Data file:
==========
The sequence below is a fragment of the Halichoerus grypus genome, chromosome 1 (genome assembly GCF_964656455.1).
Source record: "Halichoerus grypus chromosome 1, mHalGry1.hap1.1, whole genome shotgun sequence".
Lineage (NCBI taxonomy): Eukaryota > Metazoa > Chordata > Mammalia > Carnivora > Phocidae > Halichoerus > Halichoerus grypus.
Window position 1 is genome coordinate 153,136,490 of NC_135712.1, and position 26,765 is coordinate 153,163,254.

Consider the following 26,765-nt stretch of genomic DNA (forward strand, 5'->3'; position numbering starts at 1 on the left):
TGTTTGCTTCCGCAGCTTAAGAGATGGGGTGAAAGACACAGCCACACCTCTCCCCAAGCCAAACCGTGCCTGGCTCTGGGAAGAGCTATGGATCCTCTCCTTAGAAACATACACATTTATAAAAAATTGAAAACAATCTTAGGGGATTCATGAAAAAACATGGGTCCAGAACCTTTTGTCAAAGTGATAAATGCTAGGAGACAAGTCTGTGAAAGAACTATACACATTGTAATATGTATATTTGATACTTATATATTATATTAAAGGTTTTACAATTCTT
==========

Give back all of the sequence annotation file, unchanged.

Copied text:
The sequence below is a fragment of the Halichoerus grypus genome, chromosome 1 (genome assembly GCF_964656455.1).
Source record: "Halichoerus grypus chromosome 1, mHalGry1.hap1.1, whole genome shotgun sequence".
Lineage (NCBI taxonomy): Eukaryota > Metazoa > Chordata > Mammalia > Carnivora > Phocidae > Halichoerus > Halichoerus grypus.
Window position 1 is genome coordinate 153,136,490 of NC_135712.1, and position 26,765 is coordinate 153,163,254.

Consider the following 26,765-nt stretch of genomic DNA (forward strand, 5'->3'; position numbering starts at 1 on the left):
TGTTTGCTTCCGCAGCTTAAGAGATGGGGTGAAAGACACAGCCACACCTCTCCCCAAGCCAAACCGTGCCTGGCTCTGGGAAGAGCTATGGATCCTCTCCTTAGAAACATACACATTTATAAAAAATTGAAAACAATCTTAGGGGATTCATGAAAAAACATGGGTCCAGAACCTTTTGTCAAAGTGATAAATGCTAGGAGACAAGTCTGTGAAAGAACTATACACATTGTAATATGTATATTTGATACTTATATATTATATTAAAGGTTTTACAATTCTT